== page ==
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To give this its full title of "Oscilloscope Measuring System" sounds much grander and reflects its HP-IB programming and measurement reporting. This was the first analogue oscilloscope with digital control by microprocessor. Available in a conventional 'A' version (but quickly dropped from production) or 'B' rack mounting version, the 1980B is a complicated Oscilloscope. As well as being a heavy item of test equipment at 18.2kg, the Operating, Programming & Service Manuals weigh almost as much.

Introduced in 1980, in 1982 the 1980B cost $9,000, the 1950A $2,100, the 1965A was not listed in the catalogue until 1985 and in 1986 cost $2,550. Other items were the 19810A Sequence ROM for $400 (which is fitted - Option 810), the 19811A Plot/Sequence ROM for $500 (not fitted) and the 19860A Digital Waveform Storage for $2,750 (which is also fitted). A very expensive beast as well, this all totalled $19,450 in 1986.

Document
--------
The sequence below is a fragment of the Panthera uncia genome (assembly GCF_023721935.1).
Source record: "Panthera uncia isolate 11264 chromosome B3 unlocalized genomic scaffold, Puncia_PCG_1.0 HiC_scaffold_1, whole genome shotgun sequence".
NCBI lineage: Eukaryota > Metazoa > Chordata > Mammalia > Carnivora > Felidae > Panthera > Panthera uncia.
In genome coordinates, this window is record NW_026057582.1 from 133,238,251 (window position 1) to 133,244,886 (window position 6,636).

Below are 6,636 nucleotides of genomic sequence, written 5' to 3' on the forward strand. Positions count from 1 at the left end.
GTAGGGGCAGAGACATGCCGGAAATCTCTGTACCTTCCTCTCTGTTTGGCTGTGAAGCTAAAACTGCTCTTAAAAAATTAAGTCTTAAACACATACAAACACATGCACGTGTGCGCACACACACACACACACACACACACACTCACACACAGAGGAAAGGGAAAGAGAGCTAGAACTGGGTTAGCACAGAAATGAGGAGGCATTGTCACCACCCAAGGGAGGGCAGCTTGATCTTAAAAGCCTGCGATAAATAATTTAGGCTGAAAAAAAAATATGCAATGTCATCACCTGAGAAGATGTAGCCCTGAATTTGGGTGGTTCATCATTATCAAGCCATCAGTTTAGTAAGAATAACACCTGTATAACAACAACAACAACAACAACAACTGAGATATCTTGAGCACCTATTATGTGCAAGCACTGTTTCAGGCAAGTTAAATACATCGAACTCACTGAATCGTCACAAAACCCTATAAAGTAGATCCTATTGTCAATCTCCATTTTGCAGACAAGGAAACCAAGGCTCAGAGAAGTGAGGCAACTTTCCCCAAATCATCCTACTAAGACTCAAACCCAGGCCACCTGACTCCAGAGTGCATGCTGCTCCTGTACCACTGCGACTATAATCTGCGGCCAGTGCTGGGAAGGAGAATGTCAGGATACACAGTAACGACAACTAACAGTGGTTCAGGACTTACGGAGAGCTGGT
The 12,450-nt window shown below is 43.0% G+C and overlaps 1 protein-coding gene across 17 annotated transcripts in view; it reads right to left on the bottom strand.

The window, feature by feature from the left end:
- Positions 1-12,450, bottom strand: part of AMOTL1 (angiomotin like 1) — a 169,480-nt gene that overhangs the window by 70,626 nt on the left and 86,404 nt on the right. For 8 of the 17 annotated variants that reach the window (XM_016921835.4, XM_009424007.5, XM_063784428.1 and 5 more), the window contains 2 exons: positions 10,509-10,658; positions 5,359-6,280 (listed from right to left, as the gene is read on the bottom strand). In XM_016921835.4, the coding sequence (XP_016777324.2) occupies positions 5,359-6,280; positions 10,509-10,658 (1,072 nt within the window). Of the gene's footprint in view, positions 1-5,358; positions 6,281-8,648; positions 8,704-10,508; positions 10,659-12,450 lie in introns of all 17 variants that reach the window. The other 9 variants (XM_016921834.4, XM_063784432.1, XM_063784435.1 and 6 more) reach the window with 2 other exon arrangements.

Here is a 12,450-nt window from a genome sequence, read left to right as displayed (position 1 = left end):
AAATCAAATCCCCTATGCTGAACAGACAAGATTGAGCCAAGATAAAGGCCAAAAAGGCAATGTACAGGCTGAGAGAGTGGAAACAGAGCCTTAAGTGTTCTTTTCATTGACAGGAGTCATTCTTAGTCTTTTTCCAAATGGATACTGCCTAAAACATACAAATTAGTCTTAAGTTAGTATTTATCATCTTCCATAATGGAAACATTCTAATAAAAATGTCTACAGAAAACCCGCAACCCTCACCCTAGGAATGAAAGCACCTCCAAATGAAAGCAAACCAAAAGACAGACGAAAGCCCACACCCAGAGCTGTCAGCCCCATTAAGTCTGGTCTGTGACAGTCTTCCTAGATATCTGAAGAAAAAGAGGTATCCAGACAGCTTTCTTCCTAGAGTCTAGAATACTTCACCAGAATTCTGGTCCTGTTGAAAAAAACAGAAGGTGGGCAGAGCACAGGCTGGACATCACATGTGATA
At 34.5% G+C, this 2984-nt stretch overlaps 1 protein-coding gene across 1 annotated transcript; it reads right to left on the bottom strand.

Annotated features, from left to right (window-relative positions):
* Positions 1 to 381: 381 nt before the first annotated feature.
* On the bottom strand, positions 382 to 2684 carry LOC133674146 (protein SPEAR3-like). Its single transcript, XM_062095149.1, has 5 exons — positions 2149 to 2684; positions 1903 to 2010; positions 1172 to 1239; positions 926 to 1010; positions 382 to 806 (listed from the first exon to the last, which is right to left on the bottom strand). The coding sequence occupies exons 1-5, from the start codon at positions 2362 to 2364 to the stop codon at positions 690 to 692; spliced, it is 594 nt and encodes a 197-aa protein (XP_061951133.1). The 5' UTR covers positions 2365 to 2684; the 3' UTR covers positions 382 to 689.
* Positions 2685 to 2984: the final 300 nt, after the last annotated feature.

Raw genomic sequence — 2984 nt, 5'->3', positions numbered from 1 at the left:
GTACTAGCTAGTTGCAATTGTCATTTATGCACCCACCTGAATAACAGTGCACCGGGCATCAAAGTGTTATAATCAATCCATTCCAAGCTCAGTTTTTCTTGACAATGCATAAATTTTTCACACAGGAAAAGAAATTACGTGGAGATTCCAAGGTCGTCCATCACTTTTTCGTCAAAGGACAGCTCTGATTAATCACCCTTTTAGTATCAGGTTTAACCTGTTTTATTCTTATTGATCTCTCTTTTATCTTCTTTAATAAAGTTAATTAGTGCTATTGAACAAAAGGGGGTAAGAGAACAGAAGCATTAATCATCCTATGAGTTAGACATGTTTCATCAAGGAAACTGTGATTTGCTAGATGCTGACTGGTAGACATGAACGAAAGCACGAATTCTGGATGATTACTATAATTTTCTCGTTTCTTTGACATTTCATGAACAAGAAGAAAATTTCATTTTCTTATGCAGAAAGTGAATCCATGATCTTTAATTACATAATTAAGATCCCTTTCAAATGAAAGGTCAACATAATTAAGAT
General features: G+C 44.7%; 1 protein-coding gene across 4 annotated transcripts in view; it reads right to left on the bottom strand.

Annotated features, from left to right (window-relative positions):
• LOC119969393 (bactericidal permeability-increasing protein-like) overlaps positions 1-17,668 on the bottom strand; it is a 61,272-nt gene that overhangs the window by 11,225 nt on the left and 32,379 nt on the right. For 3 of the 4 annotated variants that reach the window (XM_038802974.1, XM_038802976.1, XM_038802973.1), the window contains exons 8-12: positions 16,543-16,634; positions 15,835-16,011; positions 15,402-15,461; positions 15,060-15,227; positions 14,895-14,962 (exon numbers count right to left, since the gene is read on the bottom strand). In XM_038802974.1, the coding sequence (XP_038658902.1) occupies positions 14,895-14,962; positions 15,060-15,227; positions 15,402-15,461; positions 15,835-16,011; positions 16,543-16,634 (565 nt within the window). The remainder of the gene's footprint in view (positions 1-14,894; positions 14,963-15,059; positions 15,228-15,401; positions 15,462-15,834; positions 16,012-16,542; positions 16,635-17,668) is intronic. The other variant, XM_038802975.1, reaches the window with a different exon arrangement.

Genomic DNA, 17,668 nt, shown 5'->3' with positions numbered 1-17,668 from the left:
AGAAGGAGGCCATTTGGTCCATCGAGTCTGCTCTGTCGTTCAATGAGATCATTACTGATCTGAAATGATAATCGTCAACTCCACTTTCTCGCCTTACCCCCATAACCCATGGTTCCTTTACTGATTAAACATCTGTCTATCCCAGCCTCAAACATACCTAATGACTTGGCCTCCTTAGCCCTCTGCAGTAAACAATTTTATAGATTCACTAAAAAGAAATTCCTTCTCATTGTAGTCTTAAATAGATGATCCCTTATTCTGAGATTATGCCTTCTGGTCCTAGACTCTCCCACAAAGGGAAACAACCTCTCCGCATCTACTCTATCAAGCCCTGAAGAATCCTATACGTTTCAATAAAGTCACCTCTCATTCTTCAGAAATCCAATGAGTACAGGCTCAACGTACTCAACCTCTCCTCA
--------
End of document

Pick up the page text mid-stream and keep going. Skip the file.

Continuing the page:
Front view showing plug-in modules in the centre
This is a very complex Oscilloscope with Expansion Modules, Key Sequence ROM Option, HP-IB Programming, Autoscope function, Save/Recall for 8 setups, and Calibration System.

It comes with 2 optional plug-in modules: the HP 1950A 100MHz 2 Channel Plug-In; and the HP 1965A Gated Universal Counter complete with their Manuals.

Rear view
As well as the HP-IB programming connector, Rear Panel connections are: Main Gate; Delayed Gate; +15V Reference; Cal Output; X Axis; Y Axis; and Z Blanking. There is also a switch to protect or not protect the calibration of the Oscilloscope.

Rear view showing connectors
Additional information on the HP 1980A/B is available in the September 1982 edition of the HP Journal.

January 2007

The Operator's Checks showed that the Oscilloscope had some significant faults, so repair work is therefore required. For details see Repair HP 1980B Oscilloscope.

May 2010

Now that this Oscilloscope is back in service, it is a real pleasure to use. It is very useful to be able to 'dial-up' various vertical and horizontal deflections instead of being restricted to the usual 1,2,5 sequence of conventional oscilloscopes. There is also the sense of making use of a product with historical significance. I wonder how many modern oscilloscopes will last as long as the 1980B.

February 2011

Now Sold (thanks Marc).